'Semut' was a series of Australian reconnaissance operations carried out by the 'Z' Special Unit during the final stages of World War II (March/October 1945).
This undertaking was the part of the Borneo campaign, and was undertaken in Sarawak, in north-western Borneo, in support of Allied operations to secure North Borneo. 'Agas', another closely related operation, was carried out concurrently in North Borneo. Both operations combined and relayed the intelligence they gathered through the Stallion Project to Australian forces and carried out guerrilla warfare against the Japanese in the region with the full support of the local population. A total of four 'Semut' operations was undertaken, concluding in September and October 1945.
Early in the Pacific War, the Japanese had landed in north-west Borneo and quickly captured the area’s vital oilfields, whose restored production to contribute to the Japanese war effort by 1943. Allied efforts to interdict the flow of oil had been limited largely to aerial bombing in the intervening period as Allied ground efforts had focused upon the drive on the Philippine islands group. Planning for covert operations in Borneo by Allied forces had begun shortly after the Japanese had captured north-west Borneo in December 1941. A British intelligence officer, 2nd Lieutenant P. M. Synge suggested that 'a force of 500 men or more if necessary, skilled in forest-craft, could be raised…from among the local population…and organised into an effective guerilla force.' Synge submitted a proposal for such operations, but by February 1942 the operation had been rejected because it was not feasible at that time.
In July 1942, Tom Harrisson, who had been the leader of an Oxford University Sarawak Expedition in 1932, created a similar proposal that put an emphasis on operations against the Seria oilfields in Brunei rather than Miri oilfields in Sarawak. Meanwhile, Captain D. L. Leach proposed to use former Borneo civil servants to identify and contact locals and Chinese who were still loyal to the Allies, to organise them and to establish three main bases along the Baram river, in the Rejang basin, and upriver on the Rejang river in preparation to support major Allied operations in the area. While these plans were not implemented at the time, throughout 1942 and 1943, British and Australian army planning staffs worked to exchange information and sought out personnel who might be suitable for operations in Borneo. Meanwhile, the Allies established several organisations, such as Special Operations Australia and its military arm, the 'Z' Special Unit, to carry out covert operations in the Pacific.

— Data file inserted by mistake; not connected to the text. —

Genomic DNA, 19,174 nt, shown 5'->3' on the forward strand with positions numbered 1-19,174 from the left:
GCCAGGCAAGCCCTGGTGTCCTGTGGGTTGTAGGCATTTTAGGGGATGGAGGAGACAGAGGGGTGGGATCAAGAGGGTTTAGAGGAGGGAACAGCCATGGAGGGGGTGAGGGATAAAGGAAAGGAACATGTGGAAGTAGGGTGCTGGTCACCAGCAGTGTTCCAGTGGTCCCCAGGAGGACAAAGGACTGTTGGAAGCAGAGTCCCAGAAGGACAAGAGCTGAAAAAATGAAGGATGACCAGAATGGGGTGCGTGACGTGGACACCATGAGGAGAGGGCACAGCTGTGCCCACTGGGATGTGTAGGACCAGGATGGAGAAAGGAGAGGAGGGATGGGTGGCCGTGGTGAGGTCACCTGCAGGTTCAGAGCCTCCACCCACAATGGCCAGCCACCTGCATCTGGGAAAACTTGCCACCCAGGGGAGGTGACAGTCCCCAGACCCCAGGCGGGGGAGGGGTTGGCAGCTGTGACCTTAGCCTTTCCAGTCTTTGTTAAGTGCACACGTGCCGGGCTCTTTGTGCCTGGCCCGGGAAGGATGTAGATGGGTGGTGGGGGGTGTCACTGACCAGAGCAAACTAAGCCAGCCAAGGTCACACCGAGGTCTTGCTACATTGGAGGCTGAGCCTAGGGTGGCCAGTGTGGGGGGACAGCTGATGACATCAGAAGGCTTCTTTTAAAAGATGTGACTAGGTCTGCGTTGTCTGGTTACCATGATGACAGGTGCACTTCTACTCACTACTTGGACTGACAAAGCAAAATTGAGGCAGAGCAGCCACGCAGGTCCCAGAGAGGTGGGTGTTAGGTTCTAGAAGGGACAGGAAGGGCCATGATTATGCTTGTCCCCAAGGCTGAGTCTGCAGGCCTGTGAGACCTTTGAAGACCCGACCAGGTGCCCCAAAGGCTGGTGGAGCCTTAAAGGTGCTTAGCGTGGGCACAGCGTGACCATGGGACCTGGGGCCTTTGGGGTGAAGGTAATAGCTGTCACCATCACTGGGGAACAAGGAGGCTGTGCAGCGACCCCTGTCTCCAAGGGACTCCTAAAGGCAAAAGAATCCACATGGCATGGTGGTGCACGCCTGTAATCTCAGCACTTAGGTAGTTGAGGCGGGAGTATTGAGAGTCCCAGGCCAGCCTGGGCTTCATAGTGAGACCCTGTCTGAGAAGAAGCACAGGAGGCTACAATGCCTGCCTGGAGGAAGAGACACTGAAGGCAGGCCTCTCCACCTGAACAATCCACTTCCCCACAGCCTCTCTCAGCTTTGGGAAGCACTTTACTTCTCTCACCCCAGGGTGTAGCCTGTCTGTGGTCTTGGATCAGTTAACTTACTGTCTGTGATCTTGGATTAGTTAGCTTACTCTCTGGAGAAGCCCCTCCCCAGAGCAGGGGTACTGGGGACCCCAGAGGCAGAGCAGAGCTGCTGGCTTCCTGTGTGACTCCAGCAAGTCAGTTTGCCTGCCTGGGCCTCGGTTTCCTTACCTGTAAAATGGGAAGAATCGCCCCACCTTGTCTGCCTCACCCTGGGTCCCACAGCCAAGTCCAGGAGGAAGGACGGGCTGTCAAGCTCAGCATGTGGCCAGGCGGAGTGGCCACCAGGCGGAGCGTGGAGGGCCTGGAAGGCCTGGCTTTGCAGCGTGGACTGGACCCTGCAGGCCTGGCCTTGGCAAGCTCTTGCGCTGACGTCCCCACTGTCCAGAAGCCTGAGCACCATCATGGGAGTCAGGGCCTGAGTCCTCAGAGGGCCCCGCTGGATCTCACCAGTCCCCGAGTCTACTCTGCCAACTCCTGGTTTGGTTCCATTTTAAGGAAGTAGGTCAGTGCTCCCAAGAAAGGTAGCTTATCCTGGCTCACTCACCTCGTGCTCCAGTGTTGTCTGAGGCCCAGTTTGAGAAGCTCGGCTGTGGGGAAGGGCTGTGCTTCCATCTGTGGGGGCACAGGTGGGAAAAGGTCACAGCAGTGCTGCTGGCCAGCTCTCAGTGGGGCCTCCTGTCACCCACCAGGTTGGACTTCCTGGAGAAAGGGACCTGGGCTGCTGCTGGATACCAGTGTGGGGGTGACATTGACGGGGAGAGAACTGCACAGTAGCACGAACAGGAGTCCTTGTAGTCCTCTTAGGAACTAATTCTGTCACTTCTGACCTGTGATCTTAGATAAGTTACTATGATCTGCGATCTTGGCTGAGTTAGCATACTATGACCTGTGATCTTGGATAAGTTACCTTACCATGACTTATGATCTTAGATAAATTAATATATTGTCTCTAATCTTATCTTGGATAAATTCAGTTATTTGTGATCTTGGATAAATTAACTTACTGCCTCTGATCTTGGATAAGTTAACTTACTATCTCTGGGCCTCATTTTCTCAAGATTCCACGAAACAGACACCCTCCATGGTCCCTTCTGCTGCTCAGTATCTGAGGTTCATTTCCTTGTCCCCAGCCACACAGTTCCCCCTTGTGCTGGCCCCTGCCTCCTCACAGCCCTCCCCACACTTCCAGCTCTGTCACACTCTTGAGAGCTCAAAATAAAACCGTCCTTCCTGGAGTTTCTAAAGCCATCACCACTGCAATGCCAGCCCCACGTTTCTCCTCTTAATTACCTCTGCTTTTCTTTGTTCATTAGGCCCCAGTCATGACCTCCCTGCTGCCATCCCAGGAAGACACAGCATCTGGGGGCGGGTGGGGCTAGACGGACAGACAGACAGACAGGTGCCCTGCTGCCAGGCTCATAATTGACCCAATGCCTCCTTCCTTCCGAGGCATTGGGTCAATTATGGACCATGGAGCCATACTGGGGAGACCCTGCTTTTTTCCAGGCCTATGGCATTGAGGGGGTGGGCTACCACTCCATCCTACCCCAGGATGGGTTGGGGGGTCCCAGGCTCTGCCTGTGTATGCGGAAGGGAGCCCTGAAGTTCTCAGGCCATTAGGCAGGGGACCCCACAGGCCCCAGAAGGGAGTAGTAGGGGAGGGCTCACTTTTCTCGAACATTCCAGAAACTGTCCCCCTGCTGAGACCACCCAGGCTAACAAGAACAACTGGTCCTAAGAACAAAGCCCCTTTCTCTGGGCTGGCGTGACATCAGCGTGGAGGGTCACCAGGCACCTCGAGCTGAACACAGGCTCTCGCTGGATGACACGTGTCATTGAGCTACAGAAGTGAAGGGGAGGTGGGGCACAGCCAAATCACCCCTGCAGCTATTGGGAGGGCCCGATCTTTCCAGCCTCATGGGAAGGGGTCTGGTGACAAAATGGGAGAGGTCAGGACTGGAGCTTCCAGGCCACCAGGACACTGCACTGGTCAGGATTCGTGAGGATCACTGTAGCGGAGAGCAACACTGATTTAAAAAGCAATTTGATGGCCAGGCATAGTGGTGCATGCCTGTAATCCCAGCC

The 'Oboe VI' operation to capture Labuan and Brunei Bay were scheduled for the middle of June 1945, and to support this, 'Semut' (Malay work for ant) was launched in the middle of 1945 by the Australian Services Reconnaissance Department with two main objectives: to gather intelligence and to train the indigenous people in launching guerrilla warfare against the Japanese. The operation was commanded by Major G. S. Carter, a New Zealander serving in the Australian army, and was divided into three main parties: 'Semut I' under the command of Major Tom Harrisson, 'Semut II' under the command of Carter himself, and 'Semut III' under Captain W. L. P. Sochon, who had previously served as a police officer in Sarawak before the war.All three men therefore possessed experience of the conditions in Borneo, and understood the local culture and possessed some language skills. Japanese troops occupying the area were drawn from Lieutenant General Masao Baba’s 37th Army.
'Semut I' was to operate in the Trusan river valley and the surrounding areas, 'Semut II' in the Baram river valley and the surrounding areas, and 'Semut III' in the Rajang river Valley. Harrisson and his 'Semut I' party were inserted by parachute into the Kelabit highlands, to operate around Bario, in March 1945; however, upon the completion of small airstrip in Bario by local labour, Harrisson shifted his base to Belawit, which was located in the Bawang river valley in Dutch Borneo. The 'Semut II' party was also dropped by parachute around Bario in the middle of April. After receiving support from the Kelabit people, the team was transferred to the Baram river valley where it established a base at Long Akah. Sochon then moved out from the location of 'Semut II' and led the 'Semut III' party to Belaga at Upper Rajang, with full support from the Kayan and Iban peoples there. All the intelligence from these operations was relayed to General Sir Thomas Blamey’s Advanced Land Headquarters, locate at Morotai island in the Halmahera islands group. The 'Semut II' party captured a Japanese communications station at Long Lama several days before the 'Oboe VI' landings around Labuan and Brunei Bay. On 9 June 1945, on the eve of the Australian landings at Labuan island, the 'Semut I' party attacked a small Japanese garrison on Brunei Bay.